You may've heard about Knut, the cuddly polar bear cub at the Berlin Zoo. In fact, if you have not heard about Knut, you are the only one, the lone ignoscentus among the legions of the global Knut cognoscenti. (Blog about it, if you have not heard about Knut. It's newsworthy in and of itself, since knowing about Knut automatically puts you in the know. Take Leonardio DiCaprio; he's so in the know he and Knut are on the cover of the upcoming issue of Vanity Fair, fitting enough to be vain so famously, in a photo taken by the famous Annie Lebowitz.)
We saw Knut today at the Berlin Zoo. Knut was allowed to live after his mother rejected him; that's rich for all kinds of Freudian musing, speaking of another famous German.) Knut was allowed by his handlers to make a personal appearance between 1400 and 1500 hours. The press of crowds remined me of Beatlemania! Barriers held throngs back; uniformed guards controlled crowds by megaphone and stern reproach. Batches of people were allowed a 10- or 15-minute glimpse of the bear celebrity -- as popular as a bare celebrity -- human version. Women and children -- well, children -- were allowed along the first ring of viewers (speaking of that, we saw on Sunday a very original ballet rendering of The Ring yesterday; the short version, two hours; sort of a take by Maurice Bejart by way of Samuel Beckett by way of Richard Wagner -- at least to these eyes because the narration was all in German; it should've been called The Pole because there was more of long poles being swung than any ring or ring or Ring(s).) Back at the zoo there were international TV crews. Pushing. Bustling. Feverish excitement.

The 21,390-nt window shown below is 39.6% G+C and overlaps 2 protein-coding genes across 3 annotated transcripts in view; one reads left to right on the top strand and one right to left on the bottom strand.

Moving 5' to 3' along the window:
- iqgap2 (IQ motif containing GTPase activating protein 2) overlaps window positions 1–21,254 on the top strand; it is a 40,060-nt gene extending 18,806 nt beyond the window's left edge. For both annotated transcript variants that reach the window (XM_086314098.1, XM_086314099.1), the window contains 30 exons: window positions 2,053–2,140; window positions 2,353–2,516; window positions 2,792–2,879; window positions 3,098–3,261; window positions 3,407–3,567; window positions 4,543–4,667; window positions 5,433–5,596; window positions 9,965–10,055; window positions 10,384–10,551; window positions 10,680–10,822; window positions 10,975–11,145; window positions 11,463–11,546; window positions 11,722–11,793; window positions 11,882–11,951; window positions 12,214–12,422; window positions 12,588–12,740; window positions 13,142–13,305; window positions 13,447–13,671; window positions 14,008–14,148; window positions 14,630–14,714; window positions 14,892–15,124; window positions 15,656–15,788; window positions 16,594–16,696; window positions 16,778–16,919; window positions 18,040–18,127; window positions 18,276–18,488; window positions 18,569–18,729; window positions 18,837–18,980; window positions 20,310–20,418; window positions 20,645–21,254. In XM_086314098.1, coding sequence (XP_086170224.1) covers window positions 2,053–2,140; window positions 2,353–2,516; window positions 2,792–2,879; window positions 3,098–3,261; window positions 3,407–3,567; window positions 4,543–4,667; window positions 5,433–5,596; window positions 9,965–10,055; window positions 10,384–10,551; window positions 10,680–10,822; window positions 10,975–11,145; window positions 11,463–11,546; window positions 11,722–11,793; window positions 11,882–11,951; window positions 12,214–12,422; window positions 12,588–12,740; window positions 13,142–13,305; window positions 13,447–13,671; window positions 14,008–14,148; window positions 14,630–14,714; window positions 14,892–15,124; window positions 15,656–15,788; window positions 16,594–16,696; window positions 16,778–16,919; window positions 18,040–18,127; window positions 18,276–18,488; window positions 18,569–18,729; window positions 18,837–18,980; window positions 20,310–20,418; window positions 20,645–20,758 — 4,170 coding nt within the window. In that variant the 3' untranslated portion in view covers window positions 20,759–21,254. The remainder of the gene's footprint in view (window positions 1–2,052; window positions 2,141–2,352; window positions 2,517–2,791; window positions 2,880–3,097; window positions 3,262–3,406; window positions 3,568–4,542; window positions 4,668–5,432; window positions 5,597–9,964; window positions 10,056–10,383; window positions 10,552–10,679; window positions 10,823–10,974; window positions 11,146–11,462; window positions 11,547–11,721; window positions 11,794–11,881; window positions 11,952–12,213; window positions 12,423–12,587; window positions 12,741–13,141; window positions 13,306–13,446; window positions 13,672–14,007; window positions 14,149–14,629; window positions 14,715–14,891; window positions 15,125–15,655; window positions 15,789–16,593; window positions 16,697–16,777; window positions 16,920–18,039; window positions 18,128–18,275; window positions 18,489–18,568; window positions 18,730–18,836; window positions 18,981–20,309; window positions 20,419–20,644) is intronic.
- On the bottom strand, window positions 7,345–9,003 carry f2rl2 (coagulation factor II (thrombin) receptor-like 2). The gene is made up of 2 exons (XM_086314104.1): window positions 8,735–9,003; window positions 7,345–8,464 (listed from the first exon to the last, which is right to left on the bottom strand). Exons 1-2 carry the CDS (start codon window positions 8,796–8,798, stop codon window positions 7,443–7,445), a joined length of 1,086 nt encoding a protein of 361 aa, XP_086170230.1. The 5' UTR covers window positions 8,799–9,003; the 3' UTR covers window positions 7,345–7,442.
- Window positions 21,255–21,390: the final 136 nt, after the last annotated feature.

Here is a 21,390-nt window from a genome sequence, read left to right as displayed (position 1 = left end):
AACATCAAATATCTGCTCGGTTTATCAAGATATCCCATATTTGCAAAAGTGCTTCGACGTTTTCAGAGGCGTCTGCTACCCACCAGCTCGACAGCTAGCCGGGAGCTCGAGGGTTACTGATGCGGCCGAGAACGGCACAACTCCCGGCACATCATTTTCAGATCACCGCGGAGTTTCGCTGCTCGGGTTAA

I saw a few glimpses, being in the Outer Ring.
Exciting? No. Mildly entertaining for a few minutes.
I get the cuddly and warm thing; I get the saved and rescued victim thing. But it's a polar bear (one that PETA ironically wanted killed)!
Later, back at the panda bear exhibit, a small handful. At the Washington, D.C. National Zoo, there would be throngs for the pandas (not thongs; they wouldn't fit).
Fame is such a fickle animal.
What disturbed me was the artifice of it, the mob mentality of celebrity. If somehow a komodo dragon was deemed the object of fame, or a muddy hippo, or a violet macaw, would we be braving the lines and jockeying for space and snapping pictures, because this was Famous? This was a Cool Celebrity Animal? Probably.
The bipolarity of fame and fortune; celebrity and anonymity.
Thanks for your comments and your views; more later this week, perhaps; maybe some pix too.